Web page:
"This is a non-binding vote; even if it passes it's still up to the county commissioners to enact the program," says Stewart.
Since 1994, the Conservation Futures program has allowed the county to purchase more than 3,300 acres of wild land. Some of it is located in the unincorporated area of the county; other parcels lie within the city limits.
"The county is responsible for the program, and the land subcommittee does the day-to-day work," says Stewart. "With the properties that have been purchased, in some cases the sellers have given back part of the money in an endowment to take care of the maintenance costs of the land."
All in all, 14 properties have been purchased and two donated to the county, since '94.
In some cases, for instance at the Feryn Ranch property off Mount Spokane Road, the county has been able to use the Conservation Futures funds to levy federal grants to purchase more land. In 2001, the county received a grant totaling $978,641 from the North American Wetlands Conservation Act. Of that money, $73,000 went to purchase 27 acres of farmland on the Feryn Ranch, so it could remain wetland and have its natural habitat restored. The place is a wetland migratory corridor, used by at least 100 different migratory bird species.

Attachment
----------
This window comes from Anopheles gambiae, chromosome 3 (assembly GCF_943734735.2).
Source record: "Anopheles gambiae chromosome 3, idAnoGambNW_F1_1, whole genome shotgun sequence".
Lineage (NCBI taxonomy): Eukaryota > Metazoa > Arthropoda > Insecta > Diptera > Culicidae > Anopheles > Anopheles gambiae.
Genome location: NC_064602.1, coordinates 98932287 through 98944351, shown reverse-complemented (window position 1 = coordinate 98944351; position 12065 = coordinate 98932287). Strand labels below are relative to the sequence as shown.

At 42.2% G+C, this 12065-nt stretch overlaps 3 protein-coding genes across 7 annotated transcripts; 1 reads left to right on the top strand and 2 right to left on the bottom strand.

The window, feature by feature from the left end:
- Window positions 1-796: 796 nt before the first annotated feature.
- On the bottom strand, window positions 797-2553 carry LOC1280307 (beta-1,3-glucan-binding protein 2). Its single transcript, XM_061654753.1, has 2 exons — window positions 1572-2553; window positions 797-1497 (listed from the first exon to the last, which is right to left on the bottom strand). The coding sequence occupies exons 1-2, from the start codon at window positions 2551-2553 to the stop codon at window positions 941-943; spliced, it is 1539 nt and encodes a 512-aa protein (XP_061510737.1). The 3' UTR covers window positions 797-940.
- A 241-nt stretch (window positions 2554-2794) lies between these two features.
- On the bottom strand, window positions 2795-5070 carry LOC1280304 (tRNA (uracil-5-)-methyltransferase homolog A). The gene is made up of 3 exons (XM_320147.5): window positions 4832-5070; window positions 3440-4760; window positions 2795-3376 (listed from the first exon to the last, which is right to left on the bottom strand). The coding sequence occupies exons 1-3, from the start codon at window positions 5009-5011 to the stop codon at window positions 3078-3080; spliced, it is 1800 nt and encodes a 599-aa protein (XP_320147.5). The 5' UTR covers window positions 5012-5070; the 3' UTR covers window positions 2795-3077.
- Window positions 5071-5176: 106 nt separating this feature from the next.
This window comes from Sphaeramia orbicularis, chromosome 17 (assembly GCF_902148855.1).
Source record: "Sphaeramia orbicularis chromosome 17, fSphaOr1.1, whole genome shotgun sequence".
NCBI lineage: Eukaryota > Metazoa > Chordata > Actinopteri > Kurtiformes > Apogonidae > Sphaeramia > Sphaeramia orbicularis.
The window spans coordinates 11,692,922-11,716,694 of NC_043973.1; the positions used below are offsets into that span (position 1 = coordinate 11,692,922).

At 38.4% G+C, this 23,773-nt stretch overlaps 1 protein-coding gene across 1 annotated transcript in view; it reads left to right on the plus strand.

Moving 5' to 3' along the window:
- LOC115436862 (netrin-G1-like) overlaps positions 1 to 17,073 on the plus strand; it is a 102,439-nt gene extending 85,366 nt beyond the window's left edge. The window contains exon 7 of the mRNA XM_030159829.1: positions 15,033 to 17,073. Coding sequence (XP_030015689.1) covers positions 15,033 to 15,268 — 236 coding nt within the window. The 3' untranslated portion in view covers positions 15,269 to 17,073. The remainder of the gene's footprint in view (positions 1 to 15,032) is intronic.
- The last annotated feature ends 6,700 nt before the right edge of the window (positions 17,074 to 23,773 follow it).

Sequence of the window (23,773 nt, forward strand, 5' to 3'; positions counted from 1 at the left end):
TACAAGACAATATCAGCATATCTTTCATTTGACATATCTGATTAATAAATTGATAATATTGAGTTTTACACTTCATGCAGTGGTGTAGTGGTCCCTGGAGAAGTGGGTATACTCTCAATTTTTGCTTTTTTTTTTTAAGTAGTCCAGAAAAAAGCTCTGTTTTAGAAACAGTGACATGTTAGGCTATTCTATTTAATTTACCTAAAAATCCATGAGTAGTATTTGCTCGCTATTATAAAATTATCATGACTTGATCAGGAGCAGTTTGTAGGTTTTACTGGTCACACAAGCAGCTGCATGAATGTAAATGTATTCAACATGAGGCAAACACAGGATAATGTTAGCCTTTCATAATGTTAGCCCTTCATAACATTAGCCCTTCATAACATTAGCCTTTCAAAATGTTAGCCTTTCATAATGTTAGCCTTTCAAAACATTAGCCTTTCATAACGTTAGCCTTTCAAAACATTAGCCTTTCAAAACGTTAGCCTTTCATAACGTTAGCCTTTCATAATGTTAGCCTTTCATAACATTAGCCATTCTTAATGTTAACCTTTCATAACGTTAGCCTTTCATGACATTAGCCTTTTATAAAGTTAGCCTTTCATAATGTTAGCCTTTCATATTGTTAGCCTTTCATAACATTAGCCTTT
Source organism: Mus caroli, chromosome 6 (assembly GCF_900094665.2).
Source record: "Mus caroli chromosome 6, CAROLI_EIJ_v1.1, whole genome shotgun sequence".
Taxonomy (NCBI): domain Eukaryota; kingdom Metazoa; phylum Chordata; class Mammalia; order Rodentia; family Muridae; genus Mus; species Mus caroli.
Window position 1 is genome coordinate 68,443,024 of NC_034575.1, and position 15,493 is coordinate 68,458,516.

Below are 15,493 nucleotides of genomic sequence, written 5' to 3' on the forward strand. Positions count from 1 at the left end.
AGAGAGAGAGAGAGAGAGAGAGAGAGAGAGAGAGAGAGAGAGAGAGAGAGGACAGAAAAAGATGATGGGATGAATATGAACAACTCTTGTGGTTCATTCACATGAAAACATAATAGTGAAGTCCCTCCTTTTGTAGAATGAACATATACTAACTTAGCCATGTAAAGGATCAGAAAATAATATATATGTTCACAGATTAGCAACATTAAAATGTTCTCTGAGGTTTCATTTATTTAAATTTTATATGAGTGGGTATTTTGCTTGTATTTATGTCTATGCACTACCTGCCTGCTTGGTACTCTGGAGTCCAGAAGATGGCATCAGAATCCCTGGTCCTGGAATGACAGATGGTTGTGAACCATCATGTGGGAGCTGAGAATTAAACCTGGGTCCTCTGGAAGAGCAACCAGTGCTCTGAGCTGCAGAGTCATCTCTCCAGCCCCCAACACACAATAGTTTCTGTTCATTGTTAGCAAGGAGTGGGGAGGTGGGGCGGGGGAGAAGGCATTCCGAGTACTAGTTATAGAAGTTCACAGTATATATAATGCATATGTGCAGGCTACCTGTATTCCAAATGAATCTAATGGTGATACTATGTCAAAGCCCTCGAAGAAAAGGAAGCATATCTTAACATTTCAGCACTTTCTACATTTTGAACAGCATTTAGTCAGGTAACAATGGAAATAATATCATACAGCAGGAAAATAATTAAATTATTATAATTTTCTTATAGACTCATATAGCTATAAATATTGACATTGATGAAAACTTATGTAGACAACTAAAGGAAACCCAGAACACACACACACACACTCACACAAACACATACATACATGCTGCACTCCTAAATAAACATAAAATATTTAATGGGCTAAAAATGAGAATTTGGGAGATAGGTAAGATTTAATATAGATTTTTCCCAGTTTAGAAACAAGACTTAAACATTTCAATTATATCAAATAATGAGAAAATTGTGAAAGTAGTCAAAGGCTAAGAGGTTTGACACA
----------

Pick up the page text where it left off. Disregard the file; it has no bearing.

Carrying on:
"The money goes specifically to purchase open spaces, to maintain a nice habitat, to keep clean air and water. Or for non-human habitat, for instance to preserve a bird flyway," says Stewart. "This is land that, if it was to be developed, it would lose the benefit to the wildlife. Once it's purchased, it's supposed to stay in a natural state, not be developed."
The deed on the land falls to the jurisdiction it's under: areas in the city are owned by the city, and the county owns areas outside of the city limits.
Stewart says that preserving wild spaces within or right next to developed areas heightens the standard of living and has a positive effect on property prices and the attractiveness of an area in general.
So far there is no organized opposition to the campaign for Proposition 1.
"We don't have a big campaign," says Stewart, who works at Home Depot and is a graduate of the Leadership Spokane program. "The only people who will vote against this are the ones who are just against all taxes as a knee-jerk reaction. This is such a small tax -- but it helps a great program." n
The Conservation Futures group is holding an informational
open house, complete with a slide show and a question-
and-answer forum, on Thursday, Oct. 17, at 5:30 pm at
the Avista Auditorium, 1411 E. Mission. Call: 443-1319.